Massachusetts claims that Morgan Stanley Smith Barney (MS) ran a high-pressure sales contest to give its financial advisers incentive to get clients to borrow funds against their brokerage accounts. Massachusetts Secretary of the Commonwealth William Galvin filed the complaint against the firm.According to the state, from 1/14 through 4/15, Morgan Stanley conducted two contests in Rhode Island and Massachusetts that involved 30 advisers. The object of the contests were to convince customers to take out loans that were securities-based. It involved them borrowing against the value of securities found in their portfolio. The securities were to be collateral.Galvin’s office said that the contests urged Morgan Stanley advisers to cross-sell loans that were backed by investment accounts in order to enhance lending business, as well as banking, and stay competitive with other firms. Galvin claims that advisers were told to get clients to establish credit lines even if they had no plans of using them. The state’s complaint said that clients would be targeted after they’d mention certain key “catalysts” including graduations, weddings, and tax liabilities.
Former Stockbroker Raises Over $1.2M from Customers to Remodel His Home
The Securities and Exchange Commission is charging ex-stockbroker Bernard M. Parker with Securities Act of 1933 and Securities Exchange Act of 1934 violations, as well as violations of Rule 10b-5. The regulator says that Parker raised over $1.2M from long-term brokerage customers and others by getting them to think they were buying real estate tax client certificates and would make up to 9% yearly interest.
Instead, says the SEC, Parker only used a small part of that money to buy the liens. He used their other funds to remodel his house, pay his father-in-law’s bills, and make car payments. The agency also claims that the ex-broker conducted the unregistered and fraudulent investment offering using his Parker Financial Services from ’08 to ’14. He also purportedly failed to notify the investment advisory firm and broker-dealer where he was dually registered about his side business.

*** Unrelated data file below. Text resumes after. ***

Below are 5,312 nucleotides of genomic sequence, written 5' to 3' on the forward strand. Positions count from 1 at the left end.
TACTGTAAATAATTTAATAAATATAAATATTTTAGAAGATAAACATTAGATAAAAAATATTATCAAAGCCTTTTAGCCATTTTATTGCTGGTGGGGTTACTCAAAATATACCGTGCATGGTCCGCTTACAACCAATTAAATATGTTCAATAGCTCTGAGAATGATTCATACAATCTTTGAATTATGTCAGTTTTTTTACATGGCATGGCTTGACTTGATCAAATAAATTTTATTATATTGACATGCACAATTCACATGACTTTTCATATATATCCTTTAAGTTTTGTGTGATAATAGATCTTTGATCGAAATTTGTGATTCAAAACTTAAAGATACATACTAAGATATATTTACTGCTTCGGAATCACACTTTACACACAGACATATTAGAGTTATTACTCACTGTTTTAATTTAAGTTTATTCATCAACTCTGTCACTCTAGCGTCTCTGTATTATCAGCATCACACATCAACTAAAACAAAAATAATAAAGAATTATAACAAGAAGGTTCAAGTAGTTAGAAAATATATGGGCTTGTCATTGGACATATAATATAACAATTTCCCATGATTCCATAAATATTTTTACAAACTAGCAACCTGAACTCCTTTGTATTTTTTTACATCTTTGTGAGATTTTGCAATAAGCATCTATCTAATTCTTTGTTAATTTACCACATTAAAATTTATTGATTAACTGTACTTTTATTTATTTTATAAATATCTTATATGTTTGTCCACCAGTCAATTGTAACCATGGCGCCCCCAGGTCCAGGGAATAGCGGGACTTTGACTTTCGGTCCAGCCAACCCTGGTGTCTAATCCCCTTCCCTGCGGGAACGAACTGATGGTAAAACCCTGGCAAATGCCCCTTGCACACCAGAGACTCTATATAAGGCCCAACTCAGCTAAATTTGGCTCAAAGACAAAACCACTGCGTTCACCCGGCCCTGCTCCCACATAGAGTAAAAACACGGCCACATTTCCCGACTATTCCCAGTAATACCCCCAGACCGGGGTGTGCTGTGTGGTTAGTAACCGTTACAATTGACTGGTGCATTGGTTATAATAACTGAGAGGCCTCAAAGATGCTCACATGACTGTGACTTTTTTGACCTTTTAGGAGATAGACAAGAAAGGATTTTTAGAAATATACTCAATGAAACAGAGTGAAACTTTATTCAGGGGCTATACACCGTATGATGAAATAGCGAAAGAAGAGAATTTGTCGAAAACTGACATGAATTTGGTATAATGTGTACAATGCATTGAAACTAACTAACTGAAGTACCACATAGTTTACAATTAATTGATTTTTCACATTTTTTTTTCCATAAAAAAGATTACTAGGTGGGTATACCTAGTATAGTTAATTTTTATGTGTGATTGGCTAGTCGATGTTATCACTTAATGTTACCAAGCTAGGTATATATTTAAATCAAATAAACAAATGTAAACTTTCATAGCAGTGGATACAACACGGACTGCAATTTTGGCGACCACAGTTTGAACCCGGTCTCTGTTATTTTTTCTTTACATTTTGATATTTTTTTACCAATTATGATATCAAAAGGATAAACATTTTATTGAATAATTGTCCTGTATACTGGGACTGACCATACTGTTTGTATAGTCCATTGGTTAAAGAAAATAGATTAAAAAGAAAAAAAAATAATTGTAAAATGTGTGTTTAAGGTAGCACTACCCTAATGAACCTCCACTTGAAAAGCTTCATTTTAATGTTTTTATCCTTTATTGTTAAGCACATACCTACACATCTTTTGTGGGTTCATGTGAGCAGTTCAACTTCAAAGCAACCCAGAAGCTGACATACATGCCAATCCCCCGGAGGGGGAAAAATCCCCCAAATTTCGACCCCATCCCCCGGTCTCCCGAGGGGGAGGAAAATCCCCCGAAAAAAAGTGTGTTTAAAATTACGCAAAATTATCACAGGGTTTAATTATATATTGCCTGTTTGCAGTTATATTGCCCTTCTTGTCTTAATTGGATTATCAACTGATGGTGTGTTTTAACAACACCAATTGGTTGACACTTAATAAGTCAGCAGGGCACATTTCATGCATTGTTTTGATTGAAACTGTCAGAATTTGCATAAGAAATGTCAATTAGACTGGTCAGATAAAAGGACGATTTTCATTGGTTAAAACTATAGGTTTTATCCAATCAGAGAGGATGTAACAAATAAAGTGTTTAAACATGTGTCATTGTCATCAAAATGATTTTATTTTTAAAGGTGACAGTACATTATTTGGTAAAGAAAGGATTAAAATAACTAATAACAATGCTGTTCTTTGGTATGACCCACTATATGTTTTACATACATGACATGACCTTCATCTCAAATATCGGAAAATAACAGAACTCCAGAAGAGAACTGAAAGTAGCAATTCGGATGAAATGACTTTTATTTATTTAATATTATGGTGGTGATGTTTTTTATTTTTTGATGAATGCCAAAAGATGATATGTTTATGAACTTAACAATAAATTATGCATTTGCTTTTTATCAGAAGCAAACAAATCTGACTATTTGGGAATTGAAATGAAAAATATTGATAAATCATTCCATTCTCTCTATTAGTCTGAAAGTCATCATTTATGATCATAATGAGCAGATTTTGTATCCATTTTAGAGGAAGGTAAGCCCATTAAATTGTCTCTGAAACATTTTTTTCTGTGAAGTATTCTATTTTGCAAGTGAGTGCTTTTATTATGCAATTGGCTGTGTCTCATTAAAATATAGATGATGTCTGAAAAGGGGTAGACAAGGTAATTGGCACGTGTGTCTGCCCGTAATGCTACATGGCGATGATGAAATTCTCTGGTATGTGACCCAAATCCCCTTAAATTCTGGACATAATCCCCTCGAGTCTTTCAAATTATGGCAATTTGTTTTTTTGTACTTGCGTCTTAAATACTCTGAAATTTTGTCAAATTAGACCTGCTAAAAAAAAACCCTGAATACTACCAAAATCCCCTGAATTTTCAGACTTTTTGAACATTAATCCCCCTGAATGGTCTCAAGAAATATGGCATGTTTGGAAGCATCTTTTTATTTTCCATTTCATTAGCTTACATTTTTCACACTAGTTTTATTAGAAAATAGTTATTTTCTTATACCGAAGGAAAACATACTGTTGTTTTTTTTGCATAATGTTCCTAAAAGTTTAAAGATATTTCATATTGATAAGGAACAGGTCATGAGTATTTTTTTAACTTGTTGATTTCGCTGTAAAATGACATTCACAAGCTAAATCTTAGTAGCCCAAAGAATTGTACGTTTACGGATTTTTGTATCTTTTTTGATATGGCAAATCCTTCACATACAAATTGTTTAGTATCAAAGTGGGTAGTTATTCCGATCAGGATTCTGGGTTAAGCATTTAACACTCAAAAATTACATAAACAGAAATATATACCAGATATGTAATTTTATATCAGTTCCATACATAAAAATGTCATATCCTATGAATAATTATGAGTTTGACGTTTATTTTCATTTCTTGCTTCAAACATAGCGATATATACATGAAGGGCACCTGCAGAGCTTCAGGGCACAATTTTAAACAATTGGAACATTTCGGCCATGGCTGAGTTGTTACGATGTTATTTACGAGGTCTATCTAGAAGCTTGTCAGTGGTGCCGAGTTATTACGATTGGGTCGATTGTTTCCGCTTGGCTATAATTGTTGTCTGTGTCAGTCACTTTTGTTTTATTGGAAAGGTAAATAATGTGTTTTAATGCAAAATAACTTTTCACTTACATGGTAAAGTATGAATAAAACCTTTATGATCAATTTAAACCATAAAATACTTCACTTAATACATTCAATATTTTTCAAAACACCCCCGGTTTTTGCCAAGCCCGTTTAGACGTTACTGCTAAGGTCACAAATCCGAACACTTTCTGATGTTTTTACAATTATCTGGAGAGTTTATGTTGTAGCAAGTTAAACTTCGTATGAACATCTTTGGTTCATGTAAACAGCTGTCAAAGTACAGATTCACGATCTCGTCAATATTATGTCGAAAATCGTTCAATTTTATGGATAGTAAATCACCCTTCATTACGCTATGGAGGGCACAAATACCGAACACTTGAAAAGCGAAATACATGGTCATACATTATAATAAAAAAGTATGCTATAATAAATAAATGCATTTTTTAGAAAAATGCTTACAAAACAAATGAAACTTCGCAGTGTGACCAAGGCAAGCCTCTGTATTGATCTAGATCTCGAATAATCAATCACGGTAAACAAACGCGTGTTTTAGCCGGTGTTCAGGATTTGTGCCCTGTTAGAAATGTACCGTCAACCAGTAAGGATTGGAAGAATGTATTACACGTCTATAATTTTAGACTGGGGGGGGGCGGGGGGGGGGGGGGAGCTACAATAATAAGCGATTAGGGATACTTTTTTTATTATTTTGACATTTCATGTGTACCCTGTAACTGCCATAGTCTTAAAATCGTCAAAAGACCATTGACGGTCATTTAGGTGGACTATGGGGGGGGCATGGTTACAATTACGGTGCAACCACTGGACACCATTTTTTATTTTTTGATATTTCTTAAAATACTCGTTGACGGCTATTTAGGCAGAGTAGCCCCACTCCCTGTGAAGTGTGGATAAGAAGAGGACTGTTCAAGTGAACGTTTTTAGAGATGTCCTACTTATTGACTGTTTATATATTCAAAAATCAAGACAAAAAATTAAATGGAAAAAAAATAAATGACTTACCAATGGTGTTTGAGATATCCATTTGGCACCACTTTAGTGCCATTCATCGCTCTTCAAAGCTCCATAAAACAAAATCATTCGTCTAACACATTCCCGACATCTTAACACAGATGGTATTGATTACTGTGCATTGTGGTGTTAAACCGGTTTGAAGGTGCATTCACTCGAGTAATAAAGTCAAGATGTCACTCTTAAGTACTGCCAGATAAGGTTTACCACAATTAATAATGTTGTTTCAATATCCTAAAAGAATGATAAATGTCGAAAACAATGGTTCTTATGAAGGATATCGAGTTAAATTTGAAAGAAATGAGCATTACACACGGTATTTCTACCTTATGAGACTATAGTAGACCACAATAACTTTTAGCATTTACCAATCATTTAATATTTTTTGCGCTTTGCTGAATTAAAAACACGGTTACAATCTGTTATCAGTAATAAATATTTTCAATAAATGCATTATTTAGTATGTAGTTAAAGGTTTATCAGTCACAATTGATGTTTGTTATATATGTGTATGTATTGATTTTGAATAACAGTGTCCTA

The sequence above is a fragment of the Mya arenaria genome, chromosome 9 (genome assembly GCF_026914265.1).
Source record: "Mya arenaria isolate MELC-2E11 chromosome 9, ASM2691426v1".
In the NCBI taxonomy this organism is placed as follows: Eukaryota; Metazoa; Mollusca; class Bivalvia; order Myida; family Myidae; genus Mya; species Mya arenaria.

The Attorney’s Office for the Western District of Pennsylvania has filed criminal charges against Parker in a parallel case over the alleged broker fraud.
Political Intelligence Firm Admits to Compliance Failures
Marwood Group Research LLC has admitted to compliance failures and will settle the SEC’s case against it by paying a $375,000 penalty. According to the Commission, the firm did not properly notify compliance officers about the times that analysts received potential material nonpublic data from government employees.
The firm’s own written policies and procedures are supposed to play a key part in Marwood Group’s efforts to stop nonpublic and confidential data from reaching its clients so as not to influence their decisions regarding securities trading. Yet its misconduct happened in 2013 when analysts were looking for information about pending regulatory approvals and policies at the Food and Drug Administration and the Centers for Medicare & Medicaid Services.
SEC Accuses Pennsylvania Attorney of Insider Trading
The U.S. Securities and Exchange Commission is charging Herbert K. Sudfeld with insider trading ahead of the announcement that Nationwide Mutual Insurance Company and Harleysville were about to merge in a $760 million deal. The regulator contends that the Pennsylvania attorney illegally traded on the information, which caused Harleysville’s stock price to rise 87% when the announcement went public.
Sudfeld, who was a real estate partner at a law firm that gave Harleysville counsel on the merger, learned about the impending deal from a conversation involving a lawyer and the legal assistant they shared. That attorney was involved in the deal.